"He spent a full year in Double-A and he's proven that he's done well at that level," said Scott Sharp, the Royals' director of Minor League operations. "We just felt like his bat was ready to be tested and it would be good for him to be in a Triple-A lineup, where he has some guys in front of him and some guys behind him.
"He had gone into the second or third time through the league lineup. He was starting to repeat teams. They were just going to pitch him a lot differently and really not give him enough to hit. We just felt like it'd be better for his development, and he proved that he should be at a higher level."
Sharp said he wasn't at all surprised in the uptick in Myers' power numbers.
"Last year was such an odd year for him," Sharp said. "Second full season, he's in Double-A. He gets injured. He never gets traction. So whatever he did last year, you just kind of chalk up for being poor circumstances.
"He has tremendous power. For as much hype as that league gets for being an offensive league, the ballparks are pretty neutral. He just has tremendous power. If he gets pitches that he can drive, he can hit any ball out of any spot in the ballpark."
According to Sharp, the promotion for both players had as much to do as the schedule as it did with baseball. With Omaha returning from a trip to the West Coast and having a scheduled off day, he said the timing was perfect for the players to get settled in their new city.
Rotation unsettled heading into weekend
KANSAS CITY -- If you take a look at the probable pitchers for the Royals next few games, you might wonder who this "TBA" fellow is, and why he's pitching twice during this weekend's series with the Diamondbacks.
The Royals have yet to officially announce which pitchers will be making the starts on Friday and Sunday, but before Wednesday's game against the Orioles, manager Ned Yost shed some light on the subject.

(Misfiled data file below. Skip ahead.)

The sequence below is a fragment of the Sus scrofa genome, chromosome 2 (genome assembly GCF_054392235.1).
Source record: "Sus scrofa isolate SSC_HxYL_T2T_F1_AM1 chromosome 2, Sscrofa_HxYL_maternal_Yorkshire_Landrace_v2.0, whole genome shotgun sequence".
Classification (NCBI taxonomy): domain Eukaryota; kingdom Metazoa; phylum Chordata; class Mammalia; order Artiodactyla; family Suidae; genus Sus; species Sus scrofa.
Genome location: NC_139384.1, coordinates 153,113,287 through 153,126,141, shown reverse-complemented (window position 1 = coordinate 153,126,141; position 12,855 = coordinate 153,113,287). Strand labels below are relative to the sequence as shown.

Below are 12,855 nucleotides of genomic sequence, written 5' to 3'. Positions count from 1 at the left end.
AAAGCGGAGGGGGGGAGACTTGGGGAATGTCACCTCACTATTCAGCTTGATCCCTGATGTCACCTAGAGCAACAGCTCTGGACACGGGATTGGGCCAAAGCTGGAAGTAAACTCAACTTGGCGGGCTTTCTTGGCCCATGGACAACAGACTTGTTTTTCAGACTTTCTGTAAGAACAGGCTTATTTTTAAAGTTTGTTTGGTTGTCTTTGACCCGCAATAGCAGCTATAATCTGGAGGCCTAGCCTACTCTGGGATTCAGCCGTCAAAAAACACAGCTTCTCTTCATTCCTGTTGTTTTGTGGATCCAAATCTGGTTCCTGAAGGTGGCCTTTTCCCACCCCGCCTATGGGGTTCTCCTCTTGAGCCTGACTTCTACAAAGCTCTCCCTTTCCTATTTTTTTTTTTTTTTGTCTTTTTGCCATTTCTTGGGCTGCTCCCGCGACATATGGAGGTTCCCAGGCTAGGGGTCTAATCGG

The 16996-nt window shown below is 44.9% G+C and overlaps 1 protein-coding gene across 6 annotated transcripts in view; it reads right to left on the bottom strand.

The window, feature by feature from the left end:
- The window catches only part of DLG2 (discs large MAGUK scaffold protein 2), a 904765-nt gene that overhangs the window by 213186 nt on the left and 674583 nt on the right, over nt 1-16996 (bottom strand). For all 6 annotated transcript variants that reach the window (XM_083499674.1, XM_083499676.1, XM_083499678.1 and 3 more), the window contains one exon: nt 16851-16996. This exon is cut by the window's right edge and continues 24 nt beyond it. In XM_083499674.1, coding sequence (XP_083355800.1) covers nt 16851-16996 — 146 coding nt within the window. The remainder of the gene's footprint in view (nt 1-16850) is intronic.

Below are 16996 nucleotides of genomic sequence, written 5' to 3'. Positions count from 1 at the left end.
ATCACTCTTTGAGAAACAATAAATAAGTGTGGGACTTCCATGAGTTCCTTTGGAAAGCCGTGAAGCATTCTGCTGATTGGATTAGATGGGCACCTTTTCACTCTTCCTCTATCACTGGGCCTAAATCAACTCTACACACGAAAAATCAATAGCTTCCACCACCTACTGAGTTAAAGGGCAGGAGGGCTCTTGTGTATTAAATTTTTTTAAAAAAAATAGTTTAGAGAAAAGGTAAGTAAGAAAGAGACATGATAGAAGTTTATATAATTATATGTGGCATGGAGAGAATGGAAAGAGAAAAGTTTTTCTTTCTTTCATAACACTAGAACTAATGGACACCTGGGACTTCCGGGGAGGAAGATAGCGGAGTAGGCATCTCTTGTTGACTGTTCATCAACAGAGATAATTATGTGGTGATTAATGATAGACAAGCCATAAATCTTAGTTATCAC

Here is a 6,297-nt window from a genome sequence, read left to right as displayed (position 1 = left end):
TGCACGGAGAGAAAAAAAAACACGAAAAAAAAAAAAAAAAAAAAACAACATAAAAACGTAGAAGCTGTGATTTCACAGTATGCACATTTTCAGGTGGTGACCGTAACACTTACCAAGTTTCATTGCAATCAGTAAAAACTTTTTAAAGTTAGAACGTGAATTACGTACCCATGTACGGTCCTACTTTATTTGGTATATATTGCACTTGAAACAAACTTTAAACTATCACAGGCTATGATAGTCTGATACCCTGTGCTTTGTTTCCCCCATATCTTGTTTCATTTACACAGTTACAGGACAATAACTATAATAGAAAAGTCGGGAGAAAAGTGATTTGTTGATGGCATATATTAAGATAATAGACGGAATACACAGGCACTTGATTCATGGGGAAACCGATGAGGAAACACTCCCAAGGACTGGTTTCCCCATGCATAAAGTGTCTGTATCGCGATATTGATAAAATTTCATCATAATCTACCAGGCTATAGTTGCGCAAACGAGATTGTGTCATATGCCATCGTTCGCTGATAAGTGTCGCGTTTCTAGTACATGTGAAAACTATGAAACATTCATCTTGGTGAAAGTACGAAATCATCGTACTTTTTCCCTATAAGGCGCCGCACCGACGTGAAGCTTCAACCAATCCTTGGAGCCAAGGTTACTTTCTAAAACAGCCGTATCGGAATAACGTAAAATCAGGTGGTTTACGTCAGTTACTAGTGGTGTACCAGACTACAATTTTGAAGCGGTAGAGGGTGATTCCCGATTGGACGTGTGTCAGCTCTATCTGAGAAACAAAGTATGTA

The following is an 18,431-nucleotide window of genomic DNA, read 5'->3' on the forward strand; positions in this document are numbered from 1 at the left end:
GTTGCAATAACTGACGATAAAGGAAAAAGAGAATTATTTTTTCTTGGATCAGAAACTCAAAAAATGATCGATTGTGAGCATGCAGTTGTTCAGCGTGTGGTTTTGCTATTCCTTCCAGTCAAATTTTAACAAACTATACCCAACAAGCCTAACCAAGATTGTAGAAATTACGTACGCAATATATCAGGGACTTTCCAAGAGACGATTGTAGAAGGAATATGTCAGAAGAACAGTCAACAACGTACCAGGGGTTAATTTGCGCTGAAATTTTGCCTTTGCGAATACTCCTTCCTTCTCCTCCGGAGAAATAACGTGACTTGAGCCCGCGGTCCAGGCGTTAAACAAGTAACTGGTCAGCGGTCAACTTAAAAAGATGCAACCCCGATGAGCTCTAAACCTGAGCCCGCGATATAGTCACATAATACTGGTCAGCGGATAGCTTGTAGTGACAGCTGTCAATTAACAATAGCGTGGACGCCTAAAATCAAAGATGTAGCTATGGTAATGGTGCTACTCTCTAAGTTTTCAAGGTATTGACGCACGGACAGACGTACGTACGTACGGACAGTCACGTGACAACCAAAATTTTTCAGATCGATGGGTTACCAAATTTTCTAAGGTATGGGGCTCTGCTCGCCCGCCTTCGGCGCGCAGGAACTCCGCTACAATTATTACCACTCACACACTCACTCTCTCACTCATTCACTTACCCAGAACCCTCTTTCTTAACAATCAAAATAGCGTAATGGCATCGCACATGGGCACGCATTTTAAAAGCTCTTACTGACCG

"We've kind of been going day to day with our pitching," Yost said. "If everything holds to form, we'll probably go [Luis] Mendoza on Friday and give [Vin Mazzaro] another shot on Sunday. We'll see how it works out."
It doesn't sound like Yost has that etched in stone, but Mendoza and Mazzaro will be the favorites to take those spots in the rotation, which were vacated by Jonathan Sanchez and Danny Duffy, both currently on the disabled list.
Mendoza started the season in the rotation, but he moved to the bullpen upon the return of Felipe Paulino to the team. Mendoza's last outing came on Sunday against the White Sox, when he relieved the injured Duffy, throwing 5 2/3 innings of one-run ball and picking up the win.
Mazzaro has appeared in two games since being called up from Triple-A Omaha, including a start Tuesday against the Rangers. He allowed three runs on seven hits and a walk in five innings, earning the win.
Yost did say that there is one Royals pitcher who won't be starting a game anytime soon: Aaron Crow. Crow was considered for a spot in the rotation in Spring Training, but he has pitched the entirety of this season as a reliever, performing well as the team's setup man. Yost said there are plenty of pitchers in Triple-A that the team can go to if needed.
Vinnie Duber is an associate reporter for MLB.com. This story was not subject to the approval of Major League Baseball or its clubs.